Darby Dyar, an astronomer at Mount Holyoke college, has gotten extremely good at writing proposals for Venus missions.
More than a decade ago, she participated on the science team developing a probe that would have sampled the toxic atmosphere and scratched at rocks on the Venusian surface. NASA selected the mission as one of three finalists in 2009, but opted to go pick up asteroid dust instead.
In 2015, she tried again. Dyar joined a group lead by Suzanne Smrekar of the Jet Propulsion Laboratory (JPL) to design an orbiter spacecraft that could map Venus’s landforms and rock types from above. It became one of five finalists, along with another mission to plunge through Venus’s clouds. In 2017, NASA greenlighted two competitors, both to asteroids. “They funded pretty much everything except the two Venus missions,” Dyar says. “That experience hung with all of us.”
But there was no time to wallow, as the deadline for more ambitious mission concepts was just four months away. The core band of tenacious scientists raced to fuse their orbiter idea with the atmospheric probe, with Dyar and Smrekar polishing the proposal until 2 a.m. on the morning it was due, fueled by their desire to visit Venus (and some tequila, according to Dyar). Their plan was one of just three to receive top marks. NASA moved ahead with the other two. “That was extremely frustrating,” she says.
Nevertheless, the crew picked themselves back up and started preparing for the next call for proposals. This time, they could work leisurely and had no need for tequila.
Their years of effort drafting and redrafting plans for getting to Venus have finally paid off. On June 2, NASA announced that it will finally return to our other planetary next-door neighbor, after a decades-long absence. The space agency has chosen to fund two missions, the final incarnations of both the orbiter and the atmospheric probe that the agency had passed over so many times before. The decisive win has Dyar and the rest of the Venus scientific community feeling elated.
“Pinch me! I went around just not believing for the first day or two,” she says. “I kept thinking I was going to wake up the next day and find out that it was a dream.”
The finer details may shift as mission designers continue to work with NASA, but here’s the general plan for how Dyar and her many collaborators will attempt to answer fundamental questions about Venus, including how it formed, whether it ever had the conditions for life, and what it looks like today.
The first mission, for which Dyar serves as the No. 2 scientist (Smrekar is No. 1), launches in 2028. The Venus Emissivity, Radio Science, InSAR, Topography, and Spectroscopy (or VERITAS) spacecraft will spend about six months traveling to Venus, and then roughly three years in orbit. From its perch between 110 and 150 miles above the planet (half the altitude of the ISS above the Earth), VERITAS will use two main science instruments to accomplish two main goals.
First, VERITAS will use radar to pierce the planet’s thick cloud cover and scan its surface to produce a sharp map of its geography. NASA took this basic step for Mars with the Mars Reconnaissance Orbiter in 2006, but Venus exploration has lagged behind.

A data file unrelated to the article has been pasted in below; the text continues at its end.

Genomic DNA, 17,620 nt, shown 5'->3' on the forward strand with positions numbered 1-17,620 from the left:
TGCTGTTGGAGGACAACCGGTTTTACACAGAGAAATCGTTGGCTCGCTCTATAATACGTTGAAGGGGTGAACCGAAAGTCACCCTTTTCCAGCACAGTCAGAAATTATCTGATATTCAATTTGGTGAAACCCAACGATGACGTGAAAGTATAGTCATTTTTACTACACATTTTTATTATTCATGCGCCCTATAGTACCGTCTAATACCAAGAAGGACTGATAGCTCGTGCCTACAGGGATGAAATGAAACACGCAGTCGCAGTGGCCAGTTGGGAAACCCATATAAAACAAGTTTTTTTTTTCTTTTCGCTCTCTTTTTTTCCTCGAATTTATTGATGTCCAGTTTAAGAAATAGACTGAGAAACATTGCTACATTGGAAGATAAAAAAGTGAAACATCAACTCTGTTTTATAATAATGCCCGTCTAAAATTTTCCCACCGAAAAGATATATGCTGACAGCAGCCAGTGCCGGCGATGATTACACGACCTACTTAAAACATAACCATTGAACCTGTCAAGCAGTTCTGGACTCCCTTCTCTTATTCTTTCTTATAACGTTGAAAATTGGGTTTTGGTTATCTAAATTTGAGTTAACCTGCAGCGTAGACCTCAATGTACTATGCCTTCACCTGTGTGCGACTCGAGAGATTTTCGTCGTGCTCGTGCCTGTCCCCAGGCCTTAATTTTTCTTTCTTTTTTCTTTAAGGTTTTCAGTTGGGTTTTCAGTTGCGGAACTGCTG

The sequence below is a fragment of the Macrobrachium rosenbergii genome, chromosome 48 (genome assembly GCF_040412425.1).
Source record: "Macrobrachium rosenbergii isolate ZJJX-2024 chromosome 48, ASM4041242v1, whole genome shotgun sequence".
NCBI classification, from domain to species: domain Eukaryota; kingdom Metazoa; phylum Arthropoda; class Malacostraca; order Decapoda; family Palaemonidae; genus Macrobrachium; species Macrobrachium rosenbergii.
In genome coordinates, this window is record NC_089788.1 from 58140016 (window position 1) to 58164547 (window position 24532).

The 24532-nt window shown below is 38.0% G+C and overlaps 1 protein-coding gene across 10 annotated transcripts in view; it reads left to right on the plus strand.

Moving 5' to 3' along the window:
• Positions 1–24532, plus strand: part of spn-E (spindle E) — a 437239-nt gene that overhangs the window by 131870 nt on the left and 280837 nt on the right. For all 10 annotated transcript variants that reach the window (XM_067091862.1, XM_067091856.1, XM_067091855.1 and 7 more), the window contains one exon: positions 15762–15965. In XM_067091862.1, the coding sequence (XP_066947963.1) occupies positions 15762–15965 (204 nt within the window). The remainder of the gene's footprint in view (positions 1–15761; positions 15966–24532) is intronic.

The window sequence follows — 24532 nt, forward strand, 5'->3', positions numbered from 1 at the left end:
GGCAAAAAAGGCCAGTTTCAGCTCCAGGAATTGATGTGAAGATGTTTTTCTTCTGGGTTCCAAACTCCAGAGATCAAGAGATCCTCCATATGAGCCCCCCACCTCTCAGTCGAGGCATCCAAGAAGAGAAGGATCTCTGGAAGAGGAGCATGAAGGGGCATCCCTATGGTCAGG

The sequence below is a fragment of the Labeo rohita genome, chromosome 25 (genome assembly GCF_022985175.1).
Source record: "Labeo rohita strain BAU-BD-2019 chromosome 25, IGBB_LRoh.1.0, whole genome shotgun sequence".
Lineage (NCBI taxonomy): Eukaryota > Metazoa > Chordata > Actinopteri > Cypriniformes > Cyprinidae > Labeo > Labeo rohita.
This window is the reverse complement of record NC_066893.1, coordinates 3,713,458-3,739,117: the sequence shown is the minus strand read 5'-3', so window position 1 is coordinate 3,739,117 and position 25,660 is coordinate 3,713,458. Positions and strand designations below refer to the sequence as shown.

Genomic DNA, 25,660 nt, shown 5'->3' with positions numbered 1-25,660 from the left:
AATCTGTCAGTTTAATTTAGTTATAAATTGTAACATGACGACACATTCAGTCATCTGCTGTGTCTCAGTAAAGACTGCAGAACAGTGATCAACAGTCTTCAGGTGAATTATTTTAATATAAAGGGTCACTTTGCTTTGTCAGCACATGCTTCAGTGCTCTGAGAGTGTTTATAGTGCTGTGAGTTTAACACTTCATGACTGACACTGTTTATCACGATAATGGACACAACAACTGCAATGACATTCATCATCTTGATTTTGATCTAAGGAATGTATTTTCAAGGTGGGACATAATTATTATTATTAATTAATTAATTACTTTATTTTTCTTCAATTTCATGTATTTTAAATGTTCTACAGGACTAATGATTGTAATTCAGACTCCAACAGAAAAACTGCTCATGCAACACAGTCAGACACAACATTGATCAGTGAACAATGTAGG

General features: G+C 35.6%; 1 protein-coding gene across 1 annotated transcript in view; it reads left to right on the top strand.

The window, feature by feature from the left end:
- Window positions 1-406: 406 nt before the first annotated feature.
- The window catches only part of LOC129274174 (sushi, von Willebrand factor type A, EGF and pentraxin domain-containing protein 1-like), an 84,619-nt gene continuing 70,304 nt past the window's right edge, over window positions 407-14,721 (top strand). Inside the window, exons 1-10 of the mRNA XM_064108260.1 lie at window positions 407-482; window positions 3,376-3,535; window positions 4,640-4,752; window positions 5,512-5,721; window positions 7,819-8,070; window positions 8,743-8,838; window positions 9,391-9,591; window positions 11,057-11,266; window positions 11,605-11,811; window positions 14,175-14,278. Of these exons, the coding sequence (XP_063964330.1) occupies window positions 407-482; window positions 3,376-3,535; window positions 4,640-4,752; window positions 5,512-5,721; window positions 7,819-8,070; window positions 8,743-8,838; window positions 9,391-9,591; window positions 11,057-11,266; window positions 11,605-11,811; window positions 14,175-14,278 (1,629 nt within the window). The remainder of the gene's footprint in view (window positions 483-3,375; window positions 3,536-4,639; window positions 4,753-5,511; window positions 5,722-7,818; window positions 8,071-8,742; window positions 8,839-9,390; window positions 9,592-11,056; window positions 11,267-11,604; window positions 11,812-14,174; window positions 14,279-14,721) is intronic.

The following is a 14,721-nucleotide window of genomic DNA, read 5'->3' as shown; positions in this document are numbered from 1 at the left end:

The yellow planet’s best map to date comes from the Magellan orbiter, which operated from 1990 to 1994. The radar image it compiled of Venus was fuzzy: Each pixel of the map represented around 12.5 miles of Venus’s surface. VERITAS’s modern radar eye will see 100 times more clearly, with each pixel covering just dozens to hundreds of feet. It will also map topography, registering heights to the nearest 15 feet or so.
These new maps will be essential for geologists hoping to understand how Venus’s land has shifted over time, and for mission planners designing future landers. “It’s foundational data,” Dyar says.
Second, the spacecraft will map the planet’s geology—specifically the distribution of different rock types, especially the basalt and granite thought to make up the majority of Venus’s ground. Researchers who can’t take rock samples directly usually work out a material’s makeup through spectroscopy, which involves analyzing the specific colors of light a substance reflects or emits. But Venus’s rocks are hidden behind a nearly impenetrable veil of carbon dioxide clouds, possible remnants of ancient oceans long since boiled away.
But the VERITAS researchers have shown time and again they aren’t easily discouraged. To tackle this challenge, they plan to exploit a few cracks in Venus’s carbon dioxide shell. The molecule fails to block light rays from a handful of wavelengths clustered near 1,000 nanometers—which happens to be helpful in identifying certain metals, including iron.
No one knows exactly what familiar materials look like in the inferno that is Venus (the lower atmosphere is hot enough to melt lead and dozens of times denser than air on Earth), but Dyar has a few years to find out. Her lab is currently collaborating with the German space agency to bake various samples and use machine learning to try to detect their composition spectroscopically.